Beer Casks and Tilting: A stillage is like a pallet or skid but with a cage or sides or some form of support specifically tailored to the material it is intended to carry. Some are designed to be stackable. Oxford Dictionary says: “Stillage” is a wooden rack or pallet for holding stored goods off the floor or separating goods in transit. The word comes to us from the late 16th Century (originally denoting a stand for casks): apparently from Dutch stellagie ‘scaffold,’ from stellen ‘to place.’
Stillages are mainly used to transport goods without the need to load and unload the product being carried, which saves time and decreases the chance of damage. An example is the use of stillages in the glass industry, where they are shaped like an upright “A”; the glass leans inward and is strapped to the stillage ready for transport.
A stillage is any device on which a cask of ale is placed for service.
Unlike kegs, which can be simply stood upright on the floor, casks are used lying on their sides. This allows the beer to run from the tap under gravity, with room in the “belly” of the cask below the outlet for the finings to collect. The shive with the spile will then be the highest point on the cask. As the beer clears (see finings), the inside of the cask becomes coated with sediment. It is important that the stillage holds the cask absolutely still with no rocking or shaking, otherwise the sediment will be shaken into suspension and the beer will be cloudy.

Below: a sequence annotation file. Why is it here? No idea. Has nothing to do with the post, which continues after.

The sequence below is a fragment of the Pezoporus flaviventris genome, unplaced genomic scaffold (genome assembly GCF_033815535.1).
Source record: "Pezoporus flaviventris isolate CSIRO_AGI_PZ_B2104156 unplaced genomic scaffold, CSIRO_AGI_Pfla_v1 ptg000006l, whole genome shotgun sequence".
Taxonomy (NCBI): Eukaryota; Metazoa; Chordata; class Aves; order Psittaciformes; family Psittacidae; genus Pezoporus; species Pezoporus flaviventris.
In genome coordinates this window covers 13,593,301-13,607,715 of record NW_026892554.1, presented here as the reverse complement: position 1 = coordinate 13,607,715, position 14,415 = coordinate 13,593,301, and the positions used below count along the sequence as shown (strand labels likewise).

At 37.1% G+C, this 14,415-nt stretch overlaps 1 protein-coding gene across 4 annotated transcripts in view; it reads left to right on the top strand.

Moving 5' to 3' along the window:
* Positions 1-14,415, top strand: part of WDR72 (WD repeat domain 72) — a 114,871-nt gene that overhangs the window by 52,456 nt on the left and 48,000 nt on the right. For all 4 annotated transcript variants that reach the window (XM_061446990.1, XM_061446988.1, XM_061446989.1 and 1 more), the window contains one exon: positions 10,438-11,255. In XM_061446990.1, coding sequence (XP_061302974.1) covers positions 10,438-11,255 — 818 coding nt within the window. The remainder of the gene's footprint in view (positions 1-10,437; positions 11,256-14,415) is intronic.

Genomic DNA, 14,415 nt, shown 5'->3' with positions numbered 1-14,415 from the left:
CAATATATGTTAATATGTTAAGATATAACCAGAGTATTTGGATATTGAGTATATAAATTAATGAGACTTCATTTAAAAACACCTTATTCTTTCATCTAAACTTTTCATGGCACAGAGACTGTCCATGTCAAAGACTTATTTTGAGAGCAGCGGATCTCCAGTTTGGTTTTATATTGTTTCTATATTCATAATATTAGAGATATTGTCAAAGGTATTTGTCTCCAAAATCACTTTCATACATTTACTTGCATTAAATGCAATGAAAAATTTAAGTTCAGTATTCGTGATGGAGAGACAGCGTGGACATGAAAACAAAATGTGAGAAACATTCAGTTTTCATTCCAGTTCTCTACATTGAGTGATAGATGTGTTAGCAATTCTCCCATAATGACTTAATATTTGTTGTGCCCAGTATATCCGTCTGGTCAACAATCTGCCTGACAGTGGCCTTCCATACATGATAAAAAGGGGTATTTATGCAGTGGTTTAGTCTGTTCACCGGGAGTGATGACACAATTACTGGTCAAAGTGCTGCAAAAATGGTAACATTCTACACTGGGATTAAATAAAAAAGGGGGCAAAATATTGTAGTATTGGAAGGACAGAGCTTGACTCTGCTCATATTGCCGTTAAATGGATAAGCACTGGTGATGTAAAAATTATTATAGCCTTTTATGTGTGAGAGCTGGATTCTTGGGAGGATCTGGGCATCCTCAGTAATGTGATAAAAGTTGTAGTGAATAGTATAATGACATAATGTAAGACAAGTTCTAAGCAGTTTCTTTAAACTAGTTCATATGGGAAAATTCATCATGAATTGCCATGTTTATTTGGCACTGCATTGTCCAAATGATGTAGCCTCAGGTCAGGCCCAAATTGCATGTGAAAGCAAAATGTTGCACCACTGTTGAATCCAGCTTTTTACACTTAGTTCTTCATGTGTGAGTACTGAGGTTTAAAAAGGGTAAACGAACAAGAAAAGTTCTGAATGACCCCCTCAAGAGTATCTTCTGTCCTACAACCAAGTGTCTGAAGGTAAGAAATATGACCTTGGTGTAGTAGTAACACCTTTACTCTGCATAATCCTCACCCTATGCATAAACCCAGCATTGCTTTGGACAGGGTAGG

A stillage need not be complicated – anything that will support a cask (preferably on three points to avoid any wobbling) will do. At temporary events, sturdy tables or frames made of scaffolding and planks might be used, with the casks placed on wooden wedges (two at the front, one at the back). At the other end of the scale, many pub cellars use specially-made steel racking, often with two rows of casks one above the other. Some pubs have brick or stone stillages, sometimes quite ancient, built into the wall of the cellar.
As the cask empties, it needs to be gently tilted to obtain the last of the beer. With wooden wedges, moving the rear wedge forward will achieve this; purpose-built metal units often have springs incorporated that automatically tilt the cask as it becomes lighter. This requires less effort from bar staff, and also helps beer quality – the lift is so smooth and gradual that there is no danger of stirring up the lees and making the beer cloudy.
Tea: Until the Victorian era, people blended their own tea at home. Often this was within the housekeeper’s duties. Each tea was stored in a tea chest, with many compartments to keep the teas separate. The chests were equipped with a heavy lock, as the tea was expensive. Afternoon tea was generally served between three and six of the clock. Those closer to three of the clock sported a lighter fare of food. High tea, with heavier selections of food, was closer to six. High tea was never meant to be a “fashionable” event. The practice came from the workers returning home from their jobs at five or six. As was customary, dinner was served between seven and eight of the clock. The “high tea” was a quick meal for the very hungry workers. Housekeepers mixed cheaper tea leaves, usually those known as Common Bohea or Common green leaves, being mixed with more expensive teas: Hyson, Congo, and Gunpowder.